ROCHEDALE parish is working on the assumption that God’s love shouldn’t be hidden inside the church.
For the past few months, the parish has welcomed Muslims and Anglicans through their solid timber-and-brick church, following the footsteps of the great missionary St Francis Xavier.
The connection with the Muslim community grew out of one of the worst tragedies of 2019.
Following the devastating Easter bombings in Sri Lanka last year, when three churches were blown up, killing more than 250 people, the parish community found a card and flowers on its doorstep.
The thoughtful gesture came from Muslims at the Kuraby mosque, who were shocked by the cruel and deadly attacks on Sri Lankan Catholics.
Along with the card and flowers, the community attached a petition, signed by 301 worshippers, promising to pray for Christians impacted by the attacks.
“The Kuraby Muslim community sent many churches a card, showing their concern, showing their sympathy, and we were just one of the parishes, but we replied to them,” parish priest Fr Baiyi Gong said.
The reply came from Les Hauff, a Rochedale parishioner whose job is to connect with the different local faiths and denominations.
It’s part of an evangelisation project that was inspired by, surprisingly, the Mormon Church.
“About three years ago, we received an email from the Mormon Church, and a lady said she would like to come here and pay us a visit,” Fr Gong said.
“I thought that was a good idea – you can go out and talk to other religions, other churches, other Christian denominations.”
The Muslim and Catholic communities eventually met over a cuppa to talk about their faith experiences last July.
Rochedale parish has since invited the Anglican parish to its doors, and has plans to invite the Buddhist temple community and members of the Lutheran Church.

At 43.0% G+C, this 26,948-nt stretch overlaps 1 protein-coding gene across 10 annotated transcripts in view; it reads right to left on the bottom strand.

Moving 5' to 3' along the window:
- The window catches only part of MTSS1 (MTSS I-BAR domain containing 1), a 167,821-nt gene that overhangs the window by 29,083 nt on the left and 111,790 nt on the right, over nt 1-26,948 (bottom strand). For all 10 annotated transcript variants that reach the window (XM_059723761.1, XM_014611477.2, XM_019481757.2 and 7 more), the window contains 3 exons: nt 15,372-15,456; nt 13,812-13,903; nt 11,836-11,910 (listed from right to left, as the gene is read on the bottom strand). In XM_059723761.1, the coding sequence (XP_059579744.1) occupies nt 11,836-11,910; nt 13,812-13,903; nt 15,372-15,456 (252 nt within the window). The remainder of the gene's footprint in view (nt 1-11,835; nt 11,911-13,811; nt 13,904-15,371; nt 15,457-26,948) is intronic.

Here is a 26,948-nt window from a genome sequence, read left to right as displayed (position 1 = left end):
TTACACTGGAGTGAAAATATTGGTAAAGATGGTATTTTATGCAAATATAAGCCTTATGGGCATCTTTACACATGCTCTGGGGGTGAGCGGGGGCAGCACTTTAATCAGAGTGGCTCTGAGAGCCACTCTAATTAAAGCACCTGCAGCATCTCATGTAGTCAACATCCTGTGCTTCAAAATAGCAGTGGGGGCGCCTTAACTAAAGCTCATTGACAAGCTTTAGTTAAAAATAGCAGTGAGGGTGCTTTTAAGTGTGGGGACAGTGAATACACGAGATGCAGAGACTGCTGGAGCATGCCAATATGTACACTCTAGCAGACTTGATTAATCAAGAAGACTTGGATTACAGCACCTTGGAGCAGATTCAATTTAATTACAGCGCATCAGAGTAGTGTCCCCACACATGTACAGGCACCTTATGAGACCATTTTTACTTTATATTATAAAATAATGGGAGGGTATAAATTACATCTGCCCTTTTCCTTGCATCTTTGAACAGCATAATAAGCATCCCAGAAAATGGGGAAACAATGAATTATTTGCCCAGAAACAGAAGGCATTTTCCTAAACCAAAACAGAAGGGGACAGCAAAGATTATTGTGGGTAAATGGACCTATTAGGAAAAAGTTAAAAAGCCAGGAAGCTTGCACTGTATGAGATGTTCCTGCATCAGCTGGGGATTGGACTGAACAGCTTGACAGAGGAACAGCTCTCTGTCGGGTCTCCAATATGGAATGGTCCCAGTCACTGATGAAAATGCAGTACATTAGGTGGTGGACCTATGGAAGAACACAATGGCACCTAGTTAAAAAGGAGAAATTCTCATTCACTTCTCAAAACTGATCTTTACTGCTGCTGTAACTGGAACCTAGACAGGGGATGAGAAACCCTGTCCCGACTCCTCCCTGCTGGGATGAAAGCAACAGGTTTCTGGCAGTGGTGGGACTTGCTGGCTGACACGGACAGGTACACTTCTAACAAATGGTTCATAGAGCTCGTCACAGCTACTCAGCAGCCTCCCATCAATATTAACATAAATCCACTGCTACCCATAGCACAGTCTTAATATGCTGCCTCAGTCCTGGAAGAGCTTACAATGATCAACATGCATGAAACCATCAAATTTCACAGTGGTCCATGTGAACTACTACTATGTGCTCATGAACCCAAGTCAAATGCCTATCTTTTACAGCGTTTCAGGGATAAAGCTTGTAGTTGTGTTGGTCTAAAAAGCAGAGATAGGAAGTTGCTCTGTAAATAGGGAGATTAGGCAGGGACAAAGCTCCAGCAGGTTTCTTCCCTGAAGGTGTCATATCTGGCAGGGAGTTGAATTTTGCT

“We have a lot of jobs to do, right?” Fr Gong said.
But to a parish priest who in his former days in China was seeing 80 people enter the Church at Easter, connecting with non-Catholics is just the definition of evangelisation.
“When it comes to evangelisation, we should go out and talk to people who are not Catholic, or Christian, or who are atheists,” Fr Gong said.
“This is what the saints did, for example, St Francis Xavier, who went to Japan and China and even died in China, on a little island.
“I think in the past, our Church did more like this, but now it’s less and less.
“Now we just try to stay in the church, just to say Mass, and other sacraments for our parishioners, and try to organise activities for our parishioners, but we don’t go out a lot.”
That’s not to say Fr Gong isn’t looking after his community.
He’s the centre of another parish initiative, Pass the Pastor, which offers parishioners a chance to invite Fr Gong for a meal, a cup of coffee, or just a chat.
“So firstly I had this idea because I was new here, I didn’t know many people here,” Fr Gong said.
“I thought, wouldn’t it be good for us to have a deep chat, communicate with the people?”
Fr Gong has been invited to numerous family homes, and some of his visits have inspired parishioners to take up significant roles in the parish.
Some have offered a chance to relive his days in China, and most of them have requested a blessing or two.
He blesses houses, cats, dogs and even a pet turtle.
“Which means in our parish there are many holy cats, turtles and dogs,” Fr Gong said.
“Many years ago in China, a priest would do that, he would go inside and have a meal.
“When I was a kid, my parish priest always did that, he would just turn up.
“But you can’t do that in Australia, that’s why I invited them to invite me.”
Both the internal connections with his parishioners and the external connections with other faiths have brought a new lease on life in the parish.
“This is evangelisation,” Fr Gong said.